SAN LUIS VALLEY — Earlier this week, Senator Michael Bennet introduced bi-partisan, bicameral legislation that hits on three topics of concern to Coloradoans, including many who live in the San Luis Valley: restoration of watersheds and forests, long-term prevention and mitigation of wildfires that have proven both deadly and destructive, and the creation of good, well-paying jobs.
The legislation, titled “The Outdoor Restoration Participation Act” carries a price tag of $60 billion, an amount that Bennet readily agrees is a big number. However, $60 billion is actually less than what was spent by the federal government in the suppression and clean-up of the wildfires that occurred in just three out of the last five years.
In 2020, more than 10.3 million acres in the United States were destroyed by fire, the result of more than 57,000 different fires that took 46 lives. The federal cost related to wildfires in 2020 was $16.5 billion. But that number actually ranked third out of the last five years. In 2018, wildfires cost the federal government $22 billion. 2018 was even worse with costs topping $24 billion.
That’s a total of $62 billion in federal funding spent in just three years of fighting and recovering from wildfires.
Last year was also devastating for Colorado. According to the federal National Interagency Fire Center, by the end of 2020, more than 667,000 acres of land had been destroyed by more than 1,070 separate wildfires, three of which were the largest in state history.
The 2020 cost of fire suppression in Colorado was more than $266 million. That figure reflects fire suppression only and does not include other costs such as the loss of structures, crops and pastures; loss of revenue brought in by tourism; the cost medical treatment for illnesses related to smoke, the salaries of law enforcement officials and highway maintenance personnel or the costs associated with evacuees and infrastructure shutdown.
Experts suggest this year may be worse. The 2021 spring assessment from the National Interagency Fire Center predicts “above normal” potential for large wildfires through May and “above normal significant potential for large wildfires to continue into June and expand throughout the state in the latter half of the month.”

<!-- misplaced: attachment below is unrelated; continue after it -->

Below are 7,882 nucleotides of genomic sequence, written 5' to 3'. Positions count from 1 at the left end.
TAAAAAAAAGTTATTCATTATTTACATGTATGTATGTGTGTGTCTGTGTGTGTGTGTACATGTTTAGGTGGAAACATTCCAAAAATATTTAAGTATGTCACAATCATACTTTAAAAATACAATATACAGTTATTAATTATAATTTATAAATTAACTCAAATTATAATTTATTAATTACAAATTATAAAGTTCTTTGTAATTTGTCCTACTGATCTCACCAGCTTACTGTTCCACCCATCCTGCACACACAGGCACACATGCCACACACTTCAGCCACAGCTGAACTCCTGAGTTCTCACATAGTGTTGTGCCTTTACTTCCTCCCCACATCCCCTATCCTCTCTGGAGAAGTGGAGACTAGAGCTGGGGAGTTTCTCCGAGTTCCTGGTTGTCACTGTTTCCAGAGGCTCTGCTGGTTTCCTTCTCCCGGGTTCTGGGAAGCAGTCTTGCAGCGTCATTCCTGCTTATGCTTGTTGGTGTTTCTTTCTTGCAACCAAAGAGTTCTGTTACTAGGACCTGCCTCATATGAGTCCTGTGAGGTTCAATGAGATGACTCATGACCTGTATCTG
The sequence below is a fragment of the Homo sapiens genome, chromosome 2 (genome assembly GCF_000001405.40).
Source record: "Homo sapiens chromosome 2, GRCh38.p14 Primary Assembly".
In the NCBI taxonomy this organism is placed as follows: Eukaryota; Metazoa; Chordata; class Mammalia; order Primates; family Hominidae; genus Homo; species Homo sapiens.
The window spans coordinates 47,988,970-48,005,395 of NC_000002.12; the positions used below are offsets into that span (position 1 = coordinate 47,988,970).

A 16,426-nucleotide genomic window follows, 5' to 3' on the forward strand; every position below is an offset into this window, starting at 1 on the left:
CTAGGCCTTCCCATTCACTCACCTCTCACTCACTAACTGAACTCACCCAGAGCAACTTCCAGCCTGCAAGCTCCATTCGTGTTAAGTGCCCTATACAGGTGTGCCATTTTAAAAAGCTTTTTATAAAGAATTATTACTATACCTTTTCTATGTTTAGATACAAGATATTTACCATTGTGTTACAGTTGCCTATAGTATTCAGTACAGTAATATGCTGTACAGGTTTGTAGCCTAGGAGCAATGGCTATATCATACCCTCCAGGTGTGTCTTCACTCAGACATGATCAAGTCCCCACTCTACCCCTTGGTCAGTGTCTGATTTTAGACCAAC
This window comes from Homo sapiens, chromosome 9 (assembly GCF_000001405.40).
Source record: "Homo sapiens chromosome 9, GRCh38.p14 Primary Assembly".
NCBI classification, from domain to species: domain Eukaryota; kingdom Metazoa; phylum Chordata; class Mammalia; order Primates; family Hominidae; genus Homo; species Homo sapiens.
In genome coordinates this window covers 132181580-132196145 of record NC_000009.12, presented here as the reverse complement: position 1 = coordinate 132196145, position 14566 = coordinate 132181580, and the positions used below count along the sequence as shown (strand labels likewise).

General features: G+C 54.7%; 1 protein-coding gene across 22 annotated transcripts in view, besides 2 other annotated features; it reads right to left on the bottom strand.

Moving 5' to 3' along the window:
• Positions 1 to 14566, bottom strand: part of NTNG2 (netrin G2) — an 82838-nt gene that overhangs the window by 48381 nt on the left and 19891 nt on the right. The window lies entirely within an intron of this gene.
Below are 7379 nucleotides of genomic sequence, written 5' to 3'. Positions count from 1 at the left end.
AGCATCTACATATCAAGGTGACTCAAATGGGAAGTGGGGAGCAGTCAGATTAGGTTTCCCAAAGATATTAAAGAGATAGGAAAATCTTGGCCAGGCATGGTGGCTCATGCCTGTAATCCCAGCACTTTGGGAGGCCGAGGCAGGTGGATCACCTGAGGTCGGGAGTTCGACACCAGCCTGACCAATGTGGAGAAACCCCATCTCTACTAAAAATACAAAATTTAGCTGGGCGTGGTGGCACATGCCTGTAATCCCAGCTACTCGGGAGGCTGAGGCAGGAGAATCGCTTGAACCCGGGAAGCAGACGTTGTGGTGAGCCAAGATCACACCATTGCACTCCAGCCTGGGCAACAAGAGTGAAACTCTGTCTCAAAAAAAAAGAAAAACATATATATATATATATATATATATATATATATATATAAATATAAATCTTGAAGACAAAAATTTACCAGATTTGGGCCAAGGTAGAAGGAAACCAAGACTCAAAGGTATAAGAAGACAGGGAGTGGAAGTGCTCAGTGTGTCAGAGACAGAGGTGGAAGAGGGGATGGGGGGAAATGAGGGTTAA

“We’ve just come out of one of the worst fire seasons we’ve ever had ,” Bennet said at his press conference announcing the bill. “And the fires have come at a terrible cost, One reason the wildfire threat continues to grow in Colorado is because it’s hotter and drier and the wildfires are fed by the conditions of climate change and a century of fire suppression. But another less understood reason is Washington’s failure to invest in our forests and watersheds. In 2019, federal agencies reported over 100 million acres of federal land that are at high risk of fire. The Colorado Action Plan recently identified 2.4 million acres alone in urgent need of treatment.
“That’s why we wrote this bill. Forests, rangeland, and watersheds are essential, natural infrastructure that sustain our economy in Colorado and are as important as the Lincoln Tunnel or the Brooklyn Bridge in New York,” Bennet said. “For too long, Congress has failed to meaningfully invest in our western lands, undermining our economy and way of life.”
According to Bennet, the Outdoor Restoration Partnership Act changes that, investing in the West by creating good-paying jobs to improve forest health, restore watersheds, enhance wildlife habitat, and expand access to the outdoors.
Specifically, the bill would establish an Outdoor Restoration Fund to increase support for local collaborative efforts to restore forests and watersheds, reduce wildfire risk, clean up public lands, enhance wildlife habitat, remove invasive species, and expand outdoor access.
The Outdoor Restoration Participation Act will also create or sustain over two million good-paying jobs, primarily in hard-hit rural areas, to support existing industries like agriculture and outdoor recreation.
The bill calls for making $20 billion directly available to state and local governments, tribes, special districts, and non-profits to support restoration, resilience, and mitigation projects across public, private, and tribal lands plus an investment of $40 billion, spent in partnership with states and tribes, targeting projects to restore wildlife habitat and reduce wildfire risk across the country. This investment facilitates federal agencies partnering with local stakeholders to improve forest and watershed health and build climate and community resilience.
The bill will also save landowners and local governments money by investing in wildfire prevention and natural hazard mitigation, which is three to six times more cost effective than recovering from natural disasters like wildfires or post-fire floods, and generate over $156 billion in economic output, with a return of up to $15 for every dollar spent on restoration.
Senator Bennet originally introduced this proposal in December. Since then, President Biden included a commitment to invest in restoration and resilience in his American Jobs Plan, highlighting Bennet’s legislation as a model.
“I’m pleased President Biden recognized the importance of restoring America’s forests by including this proposal in his American Jobs Plan,” Bennet stated in a press release explaining the bill. “This legislation was written with - and inspired by - Coloradans, and I look forward to working with my colleagues in Congress to make it a reality.”
The Outdoor Restoration Participation Act was co-sponsored by U.S. Senator Ron Wyden (D-Ore). Representatives Jason Crow (D-Colo.) and Mike Simpson (R-Idaho) will introduce companion legislation in the U.S. House of Representatives.